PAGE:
Through seven preseason games, the Bulls have earned a pretty sweet record of 5-2. But there are problems. The main problem is that Derrick Rose injured his right ankle during the first preseason game and it hasn’t fully healed. He’ll almost certainly sit out of Friday’s final preseason game against the Wizards, and he could even miss the regular season opener against the Spurs. Yesterday, Rose ran during practice for the first time since the injury occurred. That’s a promising sign, but the fact remains that Derrick hasn’t gotten the chance to get accustomed to his team and teammates in the new post-Gordon era.
Beyond Rose, projected starters Tyrus Thomas (hip injury) and John Salmons (personal reasons) missed a clump of practices and preseason games. And, of course, Tyrus is already grumpy about Taj Gibson starting over him at power forward in the final preseason game. Preseason is supposed to be a tune-up, where coaches begin to establish a set rotation and players dribble, shoot and run themselves into game shape. That hasn’t worked out very well for the Bulls.
Is it a long-term problem? No. The necessary continuity hopefully should be established in two or three weeks. Unfortunately, that’s going to put the Bulls a step or two behind their NBA peers. This is especially dire considering how badly the Bulls’ need to come out of the gates strong. But history and circumstances are against them.
Over the past five seasons, the Bulls have been a second half of the season team. The numbers speak for themselves:
If we throw out the 2007-08 season — during which the team either quit or simply fell apart completely — the most recent Bulls squads have gone 101-107 (48 percent) before the All-Star break and 77-43 (64 percent) after it. There’s a pretty wide gulf between those winning percentages.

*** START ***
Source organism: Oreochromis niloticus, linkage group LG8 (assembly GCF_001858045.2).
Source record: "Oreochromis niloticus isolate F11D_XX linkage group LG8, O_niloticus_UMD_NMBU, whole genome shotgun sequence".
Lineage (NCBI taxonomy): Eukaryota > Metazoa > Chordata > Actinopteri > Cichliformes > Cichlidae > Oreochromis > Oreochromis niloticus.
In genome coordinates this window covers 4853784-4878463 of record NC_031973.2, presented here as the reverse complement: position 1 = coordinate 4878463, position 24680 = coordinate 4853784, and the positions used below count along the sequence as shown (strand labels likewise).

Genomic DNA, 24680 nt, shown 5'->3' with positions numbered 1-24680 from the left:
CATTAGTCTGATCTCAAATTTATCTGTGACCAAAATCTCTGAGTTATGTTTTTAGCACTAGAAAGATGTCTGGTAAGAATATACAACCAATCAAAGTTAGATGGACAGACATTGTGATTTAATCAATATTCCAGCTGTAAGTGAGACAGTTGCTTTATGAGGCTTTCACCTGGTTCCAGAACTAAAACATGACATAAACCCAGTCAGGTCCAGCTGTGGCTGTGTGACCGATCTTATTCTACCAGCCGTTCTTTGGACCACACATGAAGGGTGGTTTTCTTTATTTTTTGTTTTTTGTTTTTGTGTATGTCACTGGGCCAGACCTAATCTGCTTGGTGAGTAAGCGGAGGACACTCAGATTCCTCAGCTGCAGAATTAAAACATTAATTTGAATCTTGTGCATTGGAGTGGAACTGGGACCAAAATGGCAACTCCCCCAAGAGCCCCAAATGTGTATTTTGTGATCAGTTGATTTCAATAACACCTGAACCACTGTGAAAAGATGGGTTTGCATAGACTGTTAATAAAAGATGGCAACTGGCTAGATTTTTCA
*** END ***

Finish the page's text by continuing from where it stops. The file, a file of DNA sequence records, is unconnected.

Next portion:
So what’s the deal? The Bulls always have a brutal first-half schedule, which typically is due to events taking place at the United Center. This forces the team into extended road swings. Take this season’s schedule for instance. The Bulls play 10 of their first 15 games on the road and face 10 playoff teams (Spurs, Celtics, Heat, Cavaliers, Sixers, Lakers, Blazers, Jazz and the Nuggets twice). With Rose still acclimating, with Luol Deng still putting his game back together, with Del Negro still working on the rotation, with the team still figuring out how to fill the Ben Gordon scoring gap…it’s virtually inconceivable that the Bulls will enter December with anything other than a sub-.500 record.
Deng knows this, although he thinks the Bulls have the personnel necessary to potentially avoid the annual rocky start: “We could lose a bunch of games early. But you can always tell how you’re going to be by the way you play. How we approach games and the chemistry of the team and how unselfish we are can tell a lot. We’ve started slowly before. I think we have the right mix of people to succeed.”
The Bulls have a lot of home games in December, but eight of their 15 games are against playoff teams (Cavs, Celtics, Lakers, Hornets and twice each against the Pistons and Hawks). In January, they play another 10 of 15 games on the road, including a seven-game Western Conference road trip to finish up the month (at Golden State, the L.A. Clippers, Phoenix, Houston, San Antonio, Oklahoma City and New Orleans). Things start to ease up by February, but by then it’s possible — even likely — that the Bulls will be digging their way out of a hole and scrambling to get back into the playoff race. Oh, and let’s not forget that Chicago has a league-high 22 sets of back-to-back games.
It’s a bummer. The Bulls have solid talent this year. Not championship-caliber, of course, but on paper I think this team could win 45-ish games and challenge for the fourth seed in the East. But a slow, if not downright awful start is almost a sure thing. Which means before the All-Star break everybody will be wondering what’s wrong with the Bulls and talking about how much of a disappointment they are. People will question the talent and desire of the existing players, lament the exit of Ben Gordon and cry for a blockbuster trade for someone like Carlos Boozer or Chris Bosh. After the All-Star break the big story will be the team’s “resurgence” and amazing “comeback” in the playoff race.
Note: Eight of the Bulls last 11 games are against teams that didn’t make the playoffs last season…so don’t be amazed when the Bulls finish strong.